• You will start walking on a treadmill, or pedaling on a stationary bicycle. The speed and incline of the treadmill, or the resistance of the bicycle will increase every three minutes.
  • A tracer substance called Cardiolite® is put into the IV when your heart rate reaches a certain speed. The tracer moves through the blood and goes into heart muscle. Heart muscle that does not have enough blood supply takes in the Cardiolite® slowly, or not at all.
  • You will exercise about nine to 12 minutes. After that, you will rest for five to 10 minutes. During this time, caregivers will watch your EKG and blood pressure.
  • One hour after exercising, you will go to the radiology department. There you will have a scan taken. The scan takes about 30 minutes to do. The scan shows areas of narrow or blocked vessels, or areas of damaged heart muscle.
  • You may need another scan on a different day, while you are resting. For this test, you will not need to exercise on a treadmill or bicycle. Do not eat, drink, smoke, use tobacco, or take caffeine for six hours before this test is done.

What will I feel during the test?

You may feel discomfort when the IV is put in your vein. Tell caregivers if you have chest pain, feel short of breath, have very tired legs, or feel dizzy.

What do I have to do after the scan?

You may continue activities, eat, drink, and take your usual medicines as you did before the test. Drink plenty of fluids, such as water and juices to help flush the tracer out of your body. The tracer leaves your body quickly through your urine. Your caregiver may tell you to flush the toilet three times after going to the bathroom. This makes sure that the small amount of tracer leaving your body does not stay in the toilet bowl.


  • You may feel nauseated (sick to your stomach) or vomit (throw up) during or after this test. Rarely, a person might develop a rash, swelling, or have an allergic reaction to the medicine. The place where your IV is could bleed, become red, swollen, painful, or infected. There is a very small chance that you could become very short of breath during or after the test. You may get low blood pressure, have abnormal heartbeats, or have a heart attack. Caregivers will watch for and treat these problems. The radiation that is in the Cardiolite® is small and safe. The camera used for the scan does not take x-rays.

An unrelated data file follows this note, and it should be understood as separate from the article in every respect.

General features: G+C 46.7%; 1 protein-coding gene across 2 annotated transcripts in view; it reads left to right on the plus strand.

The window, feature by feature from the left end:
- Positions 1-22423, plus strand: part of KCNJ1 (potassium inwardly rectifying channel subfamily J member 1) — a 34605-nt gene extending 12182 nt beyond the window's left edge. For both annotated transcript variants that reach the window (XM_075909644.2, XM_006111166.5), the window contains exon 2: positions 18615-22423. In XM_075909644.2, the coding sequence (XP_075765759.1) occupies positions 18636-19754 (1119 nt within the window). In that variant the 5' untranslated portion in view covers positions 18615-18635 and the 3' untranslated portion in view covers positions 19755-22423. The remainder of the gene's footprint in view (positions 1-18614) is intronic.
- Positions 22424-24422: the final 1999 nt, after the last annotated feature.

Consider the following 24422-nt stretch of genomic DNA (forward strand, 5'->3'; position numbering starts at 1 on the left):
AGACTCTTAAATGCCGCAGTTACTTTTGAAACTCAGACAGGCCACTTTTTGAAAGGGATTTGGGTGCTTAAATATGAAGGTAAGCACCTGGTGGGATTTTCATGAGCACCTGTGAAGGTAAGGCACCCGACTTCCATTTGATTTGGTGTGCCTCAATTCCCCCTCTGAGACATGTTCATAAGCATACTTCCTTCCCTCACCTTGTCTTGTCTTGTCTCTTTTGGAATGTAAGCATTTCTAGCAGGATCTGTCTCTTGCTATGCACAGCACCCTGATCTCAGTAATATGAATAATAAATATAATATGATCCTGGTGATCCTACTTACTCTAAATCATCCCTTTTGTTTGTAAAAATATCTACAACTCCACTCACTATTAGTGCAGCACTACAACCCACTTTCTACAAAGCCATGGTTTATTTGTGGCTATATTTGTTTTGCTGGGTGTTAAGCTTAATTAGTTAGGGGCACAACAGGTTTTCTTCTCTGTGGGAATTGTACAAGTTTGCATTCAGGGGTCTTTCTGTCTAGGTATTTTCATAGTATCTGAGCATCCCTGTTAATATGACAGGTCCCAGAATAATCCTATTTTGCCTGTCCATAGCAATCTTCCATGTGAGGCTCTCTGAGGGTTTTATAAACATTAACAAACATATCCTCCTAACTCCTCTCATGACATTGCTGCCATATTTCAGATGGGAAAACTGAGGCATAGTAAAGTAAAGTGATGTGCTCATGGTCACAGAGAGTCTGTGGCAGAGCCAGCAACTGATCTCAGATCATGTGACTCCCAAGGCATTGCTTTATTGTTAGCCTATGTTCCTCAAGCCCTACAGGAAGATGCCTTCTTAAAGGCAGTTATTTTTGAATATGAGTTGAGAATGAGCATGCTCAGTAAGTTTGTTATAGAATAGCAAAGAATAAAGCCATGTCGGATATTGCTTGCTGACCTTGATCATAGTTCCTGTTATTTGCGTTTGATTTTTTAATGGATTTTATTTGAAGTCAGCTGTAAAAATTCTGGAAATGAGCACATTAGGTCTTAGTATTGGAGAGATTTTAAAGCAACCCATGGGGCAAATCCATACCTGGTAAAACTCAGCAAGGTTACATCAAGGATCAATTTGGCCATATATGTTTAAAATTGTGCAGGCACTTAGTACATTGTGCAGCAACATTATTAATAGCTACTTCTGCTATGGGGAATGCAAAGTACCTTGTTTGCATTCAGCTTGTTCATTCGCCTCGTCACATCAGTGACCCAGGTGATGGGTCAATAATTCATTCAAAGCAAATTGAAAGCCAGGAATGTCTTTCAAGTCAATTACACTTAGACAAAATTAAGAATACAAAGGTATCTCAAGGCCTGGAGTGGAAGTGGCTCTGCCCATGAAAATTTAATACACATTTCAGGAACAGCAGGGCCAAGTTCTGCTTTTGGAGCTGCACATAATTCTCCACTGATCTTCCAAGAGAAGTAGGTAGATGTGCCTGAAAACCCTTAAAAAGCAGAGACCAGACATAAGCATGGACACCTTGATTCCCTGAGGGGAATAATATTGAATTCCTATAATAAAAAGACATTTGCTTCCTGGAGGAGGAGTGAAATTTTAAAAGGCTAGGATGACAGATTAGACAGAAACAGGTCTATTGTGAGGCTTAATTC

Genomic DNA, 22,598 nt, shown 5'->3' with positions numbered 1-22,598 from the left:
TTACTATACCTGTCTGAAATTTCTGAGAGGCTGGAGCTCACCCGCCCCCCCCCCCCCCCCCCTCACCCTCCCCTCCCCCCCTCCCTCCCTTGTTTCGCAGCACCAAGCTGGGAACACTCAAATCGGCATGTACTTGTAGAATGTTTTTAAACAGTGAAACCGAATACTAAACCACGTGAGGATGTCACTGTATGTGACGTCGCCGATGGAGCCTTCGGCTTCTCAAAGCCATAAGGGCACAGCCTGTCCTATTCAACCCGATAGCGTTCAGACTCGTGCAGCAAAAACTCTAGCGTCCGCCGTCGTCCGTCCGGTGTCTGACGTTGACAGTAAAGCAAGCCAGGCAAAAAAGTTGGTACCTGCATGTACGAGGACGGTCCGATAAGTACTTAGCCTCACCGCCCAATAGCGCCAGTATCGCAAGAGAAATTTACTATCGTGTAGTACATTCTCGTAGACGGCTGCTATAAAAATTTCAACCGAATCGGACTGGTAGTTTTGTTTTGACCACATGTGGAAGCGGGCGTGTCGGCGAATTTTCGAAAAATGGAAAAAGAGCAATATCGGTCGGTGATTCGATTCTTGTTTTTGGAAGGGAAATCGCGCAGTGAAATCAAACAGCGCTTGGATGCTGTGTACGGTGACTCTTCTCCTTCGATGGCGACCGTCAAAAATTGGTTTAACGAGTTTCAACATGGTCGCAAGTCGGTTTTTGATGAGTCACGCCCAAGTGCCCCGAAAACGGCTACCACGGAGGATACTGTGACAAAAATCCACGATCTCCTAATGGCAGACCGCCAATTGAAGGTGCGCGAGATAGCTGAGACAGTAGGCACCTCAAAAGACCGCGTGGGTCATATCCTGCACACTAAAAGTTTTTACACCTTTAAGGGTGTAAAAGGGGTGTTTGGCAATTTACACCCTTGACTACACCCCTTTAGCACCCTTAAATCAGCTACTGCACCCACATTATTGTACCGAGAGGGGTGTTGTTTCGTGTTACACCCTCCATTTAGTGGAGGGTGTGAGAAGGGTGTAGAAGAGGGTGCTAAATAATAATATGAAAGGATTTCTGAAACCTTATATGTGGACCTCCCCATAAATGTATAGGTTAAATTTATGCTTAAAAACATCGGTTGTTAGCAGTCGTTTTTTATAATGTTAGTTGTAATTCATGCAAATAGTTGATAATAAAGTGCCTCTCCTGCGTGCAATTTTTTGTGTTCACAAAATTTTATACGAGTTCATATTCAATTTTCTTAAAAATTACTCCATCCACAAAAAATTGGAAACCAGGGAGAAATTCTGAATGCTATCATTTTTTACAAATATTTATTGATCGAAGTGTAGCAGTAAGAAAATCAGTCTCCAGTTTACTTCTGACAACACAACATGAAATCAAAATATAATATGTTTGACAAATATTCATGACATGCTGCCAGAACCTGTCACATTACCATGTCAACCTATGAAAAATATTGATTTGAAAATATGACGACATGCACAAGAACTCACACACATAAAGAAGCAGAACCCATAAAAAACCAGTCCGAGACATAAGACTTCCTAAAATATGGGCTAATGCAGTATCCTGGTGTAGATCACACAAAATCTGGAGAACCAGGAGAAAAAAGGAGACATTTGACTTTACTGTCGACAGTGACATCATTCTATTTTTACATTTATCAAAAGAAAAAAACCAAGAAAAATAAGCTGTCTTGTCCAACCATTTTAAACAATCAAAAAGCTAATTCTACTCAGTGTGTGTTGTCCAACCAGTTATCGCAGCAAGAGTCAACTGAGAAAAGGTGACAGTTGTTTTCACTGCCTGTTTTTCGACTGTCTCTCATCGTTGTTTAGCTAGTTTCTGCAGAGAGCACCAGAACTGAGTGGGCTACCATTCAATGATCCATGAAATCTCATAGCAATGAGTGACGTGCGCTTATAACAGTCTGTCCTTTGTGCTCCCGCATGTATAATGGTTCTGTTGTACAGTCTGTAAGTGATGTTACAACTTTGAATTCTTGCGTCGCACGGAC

• If you do not have a Cardiolite® stress test, caregivers may not be able to decide what would be the best care for your health condition. Your condition could get worse or you could die. Call your caregiver if you are worried or have questions about your medicine or care.

Care Agreement

You have the right to help plan your care. To help with this plan, you must learn about your health condition and how it may be treated. You can then discuss treatment options with your caregivers. Work with them to decide what care may be used to treat you. You always have the right to refuse treatment.

Further information

Always consult your healthcare provider to ensure the information displayed on this page applies to your personal circumstances.